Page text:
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Alcoholism: Clinical and Experimental Research ; 2023.
Article in English | EMBASE | ID: covidwho-20243488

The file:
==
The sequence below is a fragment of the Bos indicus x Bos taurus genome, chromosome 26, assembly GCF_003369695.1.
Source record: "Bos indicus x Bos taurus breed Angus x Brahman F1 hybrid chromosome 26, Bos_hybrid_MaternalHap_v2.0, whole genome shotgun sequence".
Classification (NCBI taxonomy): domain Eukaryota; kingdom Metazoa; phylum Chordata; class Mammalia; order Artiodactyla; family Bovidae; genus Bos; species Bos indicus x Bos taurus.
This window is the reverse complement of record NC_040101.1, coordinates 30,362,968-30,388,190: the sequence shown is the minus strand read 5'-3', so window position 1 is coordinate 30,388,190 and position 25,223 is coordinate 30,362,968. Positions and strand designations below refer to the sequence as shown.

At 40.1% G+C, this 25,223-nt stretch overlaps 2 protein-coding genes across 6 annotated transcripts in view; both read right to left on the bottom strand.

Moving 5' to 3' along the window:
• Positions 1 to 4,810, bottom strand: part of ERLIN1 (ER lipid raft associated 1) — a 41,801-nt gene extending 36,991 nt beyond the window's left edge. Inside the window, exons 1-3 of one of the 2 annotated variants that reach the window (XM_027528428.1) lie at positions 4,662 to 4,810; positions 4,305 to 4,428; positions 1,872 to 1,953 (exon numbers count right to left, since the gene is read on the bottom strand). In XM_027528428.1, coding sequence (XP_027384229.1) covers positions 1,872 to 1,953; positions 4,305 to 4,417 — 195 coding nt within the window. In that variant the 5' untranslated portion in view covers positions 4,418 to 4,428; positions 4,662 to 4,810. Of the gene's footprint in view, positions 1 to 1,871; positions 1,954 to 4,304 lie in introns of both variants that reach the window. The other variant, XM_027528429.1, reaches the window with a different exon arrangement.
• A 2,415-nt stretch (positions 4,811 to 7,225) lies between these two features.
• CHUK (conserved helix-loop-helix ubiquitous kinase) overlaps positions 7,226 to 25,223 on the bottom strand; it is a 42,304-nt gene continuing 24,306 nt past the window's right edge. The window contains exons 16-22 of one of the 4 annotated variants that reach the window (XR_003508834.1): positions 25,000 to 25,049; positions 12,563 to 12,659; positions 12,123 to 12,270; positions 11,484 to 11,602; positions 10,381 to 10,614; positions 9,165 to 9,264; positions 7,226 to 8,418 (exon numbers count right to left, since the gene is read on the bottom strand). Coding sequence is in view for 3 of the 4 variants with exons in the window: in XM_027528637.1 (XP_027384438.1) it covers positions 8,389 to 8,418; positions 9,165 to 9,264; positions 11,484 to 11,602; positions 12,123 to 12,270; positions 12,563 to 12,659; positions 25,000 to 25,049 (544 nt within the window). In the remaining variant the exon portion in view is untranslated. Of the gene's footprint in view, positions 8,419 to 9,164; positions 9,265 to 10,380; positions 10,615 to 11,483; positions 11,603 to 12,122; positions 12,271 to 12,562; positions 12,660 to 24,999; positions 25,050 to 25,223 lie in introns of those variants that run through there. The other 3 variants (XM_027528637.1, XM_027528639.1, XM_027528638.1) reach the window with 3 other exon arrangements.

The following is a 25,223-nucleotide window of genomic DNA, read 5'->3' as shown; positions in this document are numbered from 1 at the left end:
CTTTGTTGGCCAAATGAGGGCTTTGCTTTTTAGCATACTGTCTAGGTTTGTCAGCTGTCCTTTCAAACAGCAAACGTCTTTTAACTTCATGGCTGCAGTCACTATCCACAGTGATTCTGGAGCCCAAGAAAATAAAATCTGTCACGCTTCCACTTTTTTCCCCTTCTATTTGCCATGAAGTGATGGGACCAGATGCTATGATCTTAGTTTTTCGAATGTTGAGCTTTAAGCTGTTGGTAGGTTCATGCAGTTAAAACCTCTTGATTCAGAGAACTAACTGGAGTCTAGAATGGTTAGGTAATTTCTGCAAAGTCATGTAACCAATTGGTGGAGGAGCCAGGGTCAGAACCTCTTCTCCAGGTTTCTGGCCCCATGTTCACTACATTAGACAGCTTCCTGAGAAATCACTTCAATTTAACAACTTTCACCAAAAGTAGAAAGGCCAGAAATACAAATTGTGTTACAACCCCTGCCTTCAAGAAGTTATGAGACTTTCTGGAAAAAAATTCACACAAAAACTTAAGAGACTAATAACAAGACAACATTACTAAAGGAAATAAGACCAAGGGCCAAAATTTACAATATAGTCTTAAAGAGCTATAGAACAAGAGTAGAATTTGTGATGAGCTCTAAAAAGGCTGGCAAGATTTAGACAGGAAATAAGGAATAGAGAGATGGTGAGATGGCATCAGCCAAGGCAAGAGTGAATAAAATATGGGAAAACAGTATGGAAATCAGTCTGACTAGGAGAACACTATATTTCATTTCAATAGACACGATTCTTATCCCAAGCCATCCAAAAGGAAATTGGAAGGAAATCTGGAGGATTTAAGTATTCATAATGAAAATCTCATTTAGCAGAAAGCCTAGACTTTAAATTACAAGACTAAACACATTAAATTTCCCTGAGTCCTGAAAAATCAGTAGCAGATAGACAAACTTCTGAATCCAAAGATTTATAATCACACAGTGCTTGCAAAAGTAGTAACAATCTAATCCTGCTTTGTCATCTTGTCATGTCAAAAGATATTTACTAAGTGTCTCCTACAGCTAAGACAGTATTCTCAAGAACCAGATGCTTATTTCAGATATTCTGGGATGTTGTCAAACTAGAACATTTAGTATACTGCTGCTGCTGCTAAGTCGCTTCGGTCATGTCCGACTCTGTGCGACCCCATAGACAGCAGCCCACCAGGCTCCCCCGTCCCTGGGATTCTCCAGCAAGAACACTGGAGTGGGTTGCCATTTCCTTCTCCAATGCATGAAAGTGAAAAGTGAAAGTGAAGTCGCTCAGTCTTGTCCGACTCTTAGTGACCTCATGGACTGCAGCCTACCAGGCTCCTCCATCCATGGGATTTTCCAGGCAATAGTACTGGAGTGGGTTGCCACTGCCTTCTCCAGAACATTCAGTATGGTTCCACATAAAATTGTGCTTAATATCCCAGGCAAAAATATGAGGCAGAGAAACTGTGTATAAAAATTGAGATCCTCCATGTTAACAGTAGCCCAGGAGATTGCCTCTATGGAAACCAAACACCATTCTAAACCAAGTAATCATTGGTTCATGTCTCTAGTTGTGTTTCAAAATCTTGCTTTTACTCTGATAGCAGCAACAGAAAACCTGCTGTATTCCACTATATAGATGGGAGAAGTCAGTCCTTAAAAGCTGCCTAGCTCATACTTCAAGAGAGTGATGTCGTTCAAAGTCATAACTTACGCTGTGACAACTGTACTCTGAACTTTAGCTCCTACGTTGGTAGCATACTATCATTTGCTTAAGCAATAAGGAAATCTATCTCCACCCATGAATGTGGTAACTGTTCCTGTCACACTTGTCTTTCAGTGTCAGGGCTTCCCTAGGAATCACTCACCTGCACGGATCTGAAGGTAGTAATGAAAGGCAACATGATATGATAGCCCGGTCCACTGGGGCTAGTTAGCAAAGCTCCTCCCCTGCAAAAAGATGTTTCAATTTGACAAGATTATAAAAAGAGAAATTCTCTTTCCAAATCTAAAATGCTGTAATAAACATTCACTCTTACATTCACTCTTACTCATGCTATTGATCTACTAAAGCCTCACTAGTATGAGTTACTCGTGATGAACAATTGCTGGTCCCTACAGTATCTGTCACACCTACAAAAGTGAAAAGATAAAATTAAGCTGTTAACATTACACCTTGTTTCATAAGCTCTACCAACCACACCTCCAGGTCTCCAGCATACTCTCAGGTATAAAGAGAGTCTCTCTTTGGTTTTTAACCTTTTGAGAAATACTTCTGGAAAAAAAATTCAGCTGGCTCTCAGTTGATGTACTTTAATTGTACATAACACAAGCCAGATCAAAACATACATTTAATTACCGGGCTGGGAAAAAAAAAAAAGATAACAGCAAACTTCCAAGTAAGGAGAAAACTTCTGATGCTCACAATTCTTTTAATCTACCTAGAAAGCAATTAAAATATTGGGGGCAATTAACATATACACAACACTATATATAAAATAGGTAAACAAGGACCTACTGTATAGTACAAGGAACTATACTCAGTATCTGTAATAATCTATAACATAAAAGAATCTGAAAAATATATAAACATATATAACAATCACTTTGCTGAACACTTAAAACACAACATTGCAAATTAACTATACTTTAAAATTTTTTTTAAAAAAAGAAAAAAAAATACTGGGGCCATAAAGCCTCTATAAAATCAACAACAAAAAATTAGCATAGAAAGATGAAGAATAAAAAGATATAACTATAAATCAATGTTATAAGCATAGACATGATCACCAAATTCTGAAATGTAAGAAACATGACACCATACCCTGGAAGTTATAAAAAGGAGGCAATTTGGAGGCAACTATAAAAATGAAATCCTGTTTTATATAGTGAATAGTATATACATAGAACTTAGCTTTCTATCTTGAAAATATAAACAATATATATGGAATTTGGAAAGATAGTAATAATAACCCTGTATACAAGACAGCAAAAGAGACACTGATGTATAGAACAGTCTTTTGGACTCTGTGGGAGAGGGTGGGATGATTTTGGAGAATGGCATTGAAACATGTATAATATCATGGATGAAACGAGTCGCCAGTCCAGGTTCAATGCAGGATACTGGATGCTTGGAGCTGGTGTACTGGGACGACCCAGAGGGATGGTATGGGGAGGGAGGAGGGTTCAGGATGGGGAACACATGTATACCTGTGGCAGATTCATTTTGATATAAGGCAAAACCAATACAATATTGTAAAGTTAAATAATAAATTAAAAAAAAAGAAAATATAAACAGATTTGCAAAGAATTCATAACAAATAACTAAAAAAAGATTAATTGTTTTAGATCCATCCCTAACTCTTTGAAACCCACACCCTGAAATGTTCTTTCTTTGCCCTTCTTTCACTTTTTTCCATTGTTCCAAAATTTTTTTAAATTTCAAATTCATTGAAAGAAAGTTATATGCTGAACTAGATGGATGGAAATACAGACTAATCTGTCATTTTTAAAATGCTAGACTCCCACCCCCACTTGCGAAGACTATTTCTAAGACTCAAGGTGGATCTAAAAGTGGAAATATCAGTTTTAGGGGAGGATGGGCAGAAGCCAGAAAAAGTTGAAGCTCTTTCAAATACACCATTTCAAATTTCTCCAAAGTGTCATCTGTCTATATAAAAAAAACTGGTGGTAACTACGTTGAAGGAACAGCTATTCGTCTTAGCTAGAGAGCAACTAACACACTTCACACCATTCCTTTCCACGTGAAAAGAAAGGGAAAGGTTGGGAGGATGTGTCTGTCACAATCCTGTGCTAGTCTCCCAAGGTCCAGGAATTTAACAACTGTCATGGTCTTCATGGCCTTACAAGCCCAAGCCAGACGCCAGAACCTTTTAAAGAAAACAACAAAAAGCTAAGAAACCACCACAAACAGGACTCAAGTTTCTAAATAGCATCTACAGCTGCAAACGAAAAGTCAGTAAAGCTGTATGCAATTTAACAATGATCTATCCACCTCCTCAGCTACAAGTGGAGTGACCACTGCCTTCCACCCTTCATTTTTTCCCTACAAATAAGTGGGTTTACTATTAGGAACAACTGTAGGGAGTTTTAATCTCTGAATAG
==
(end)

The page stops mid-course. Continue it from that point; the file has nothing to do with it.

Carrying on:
Background: Nurses and other first responders are at high risk of exposure to the SARS-CoV2 virus, and many have developed severe COVID-19 infection. A better understanding of the factors that increase the risk of infection after exposure to the virus could help to address this. Although several risk factors such as obesity, diabetes, and hypertension have been associated with an increased risk of infection, many first responders develop severe COVID-19 without established risk factors. As inflammation and cytokine storm are the primary mechanisms in severe COVID-19, other factors that promote an inflammatory state could increase the risk of COVID-19 in exposed individuals. Alcohol misuse and shift work with subsequent misaligned circadian rhythms are known to promote a pro-inflammatory state and thus could increase susceptibility to COVID-19. To test this hypothesis, we conducted a prospective, cross-sectional observational survey-based study in nurses using the American Nursing Association network. Method(s): We used validated structured questionnaires to assess alcohol consumption (the Alcohol Use Disorders Identification Test) and circadian typology or chronotype (the Munich Chronotype Questionnaire Shift -MCTQ-Shift). Result(s): By latent class analysis (LCA), high-risk features of alcohol misuse were associated with a later chronotype, and binge drinking was greater in night shift workers. The night shift was associated with more than double the odds of COVID-19 infection of the standard shift (OR 2.67, 95% CI: 1.18 to 6.07). Binge drinkers had twice the odds of COVID-19 infection of those with low-risk features by LCA (OR: 2.08, 95% CI: 0.75 to 5.79). Conclusion(s): Working night shifts or binge drinking may be risk factors for COVID-19 infection among nurses. Understanding the mechanisms underlying these risk factors could help to mitigate the impact of COVID-19 on our at-risk healthcare workforce.Copyright © 2023 The Authors. Alcohol: Clinical and Experimental Research published by Wiley Periodicals LLC on behalf of Research Society on Alcohol.